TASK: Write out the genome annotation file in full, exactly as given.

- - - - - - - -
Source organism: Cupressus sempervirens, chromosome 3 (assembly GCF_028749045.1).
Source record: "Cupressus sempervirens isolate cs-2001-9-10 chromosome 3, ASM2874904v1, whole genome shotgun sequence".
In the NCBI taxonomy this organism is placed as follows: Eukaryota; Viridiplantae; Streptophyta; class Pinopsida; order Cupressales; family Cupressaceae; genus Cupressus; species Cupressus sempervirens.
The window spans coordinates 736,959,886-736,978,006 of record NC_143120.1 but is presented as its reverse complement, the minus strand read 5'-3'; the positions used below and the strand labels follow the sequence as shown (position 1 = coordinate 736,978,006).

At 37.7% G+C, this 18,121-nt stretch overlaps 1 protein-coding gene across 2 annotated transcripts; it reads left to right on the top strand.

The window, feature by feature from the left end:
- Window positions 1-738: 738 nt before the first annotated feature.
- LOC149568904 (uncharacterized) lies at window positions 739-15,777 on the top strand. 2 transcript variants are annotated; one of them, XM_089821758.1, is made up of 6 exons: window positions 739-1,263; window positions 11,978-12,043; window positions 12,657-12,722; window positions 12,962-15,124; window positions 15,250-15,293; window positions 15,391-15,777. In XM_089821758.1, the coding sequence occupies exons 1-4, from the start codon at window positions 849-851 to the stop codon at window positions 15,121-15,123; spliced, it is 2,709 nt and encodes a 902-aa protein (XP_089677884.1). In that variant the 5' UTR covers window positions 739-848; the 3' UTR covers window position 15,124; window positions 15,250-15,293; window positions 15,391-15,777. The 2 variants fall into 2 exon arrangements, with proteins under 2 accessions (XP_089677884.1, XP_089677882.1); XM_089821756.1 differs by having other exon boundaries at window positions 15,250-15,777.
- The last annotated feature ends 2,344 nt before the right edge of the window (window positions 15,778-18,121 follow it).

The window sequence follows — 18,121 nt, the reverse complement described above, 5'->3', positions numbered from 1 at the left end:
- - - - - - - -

Source organism: Cupressus sempervirens, chromosome 3 (assembly GCF_028749045.1).
Source record: "Cupressus sempervirens isolate cs-2001-9-10 chromosome 3, ASM2874904v1, whole genome shotgun sequence".
In the NCBI taxonomy this organism is placed as follows: Eukaryota; Viridiplantae; Streptophyta; class Pinopsida; order Cupressales; family Cupressaceae; genus Cupressus; species Cupressus sempervirens.
The window spans coordinates 736,959,886-736,978,006 of record NC_143120.1 but is presented as its reverse complement, the minus strand read 5'-3'; the positions used below and the strand labels follow the sequence as shown (position 1 = coordinate 736,978,006).

At 37.7% G+C, this 18,121-nt stretch overlaps 1 protein-coding gene across 2 annotated transcripts; it reads left to right on the top strand.

The window, feature by feature from the left end:
- Window positions 1-738: 738 nt before the first annotated feature.
- LOC149568904 (uncharacterized) lies at window positions 739-15,777 on the top strand. 2 transcript variants are annotated; one of them, XM_089821758.1, is made up of 6 exons: window positions 739-1,263; window positions 11,978-12,043; window positions 12,657-12,722; window positions 12,962-15,124; window positions 15,250-15,293; window positions 15,391-15,777. In XM_089821758.1, the coding sequence occupies exons 1-4, from the start codon at window positions 849-851 to the stop codon at window positions 15,121-15,123; spliced, it is 2,709 nt and encodes a 902-aa protein (XP_089677884.1). In that variant the 5' UTR covers window positions 739-848; the 3' UTR covers window position 15,124; window positions 15,250-15,293; window positions 15,391-15,777. The 2 variants fall into 2 exon arrangements, with proteins under 2 accessions (XP_089677884.1, XP_089677882.1); XM_089821756.1 differs by having other exon boundaries at window positions 15,250-15,777.
- The last annotated feature ends 2,344 nt before the right edge of the window (window positions 15,778-18,121 follow it).

The window sequence follows — 18,121 nt, the reverse complement described above, 5'->3', positions numbered from 1 at the left end: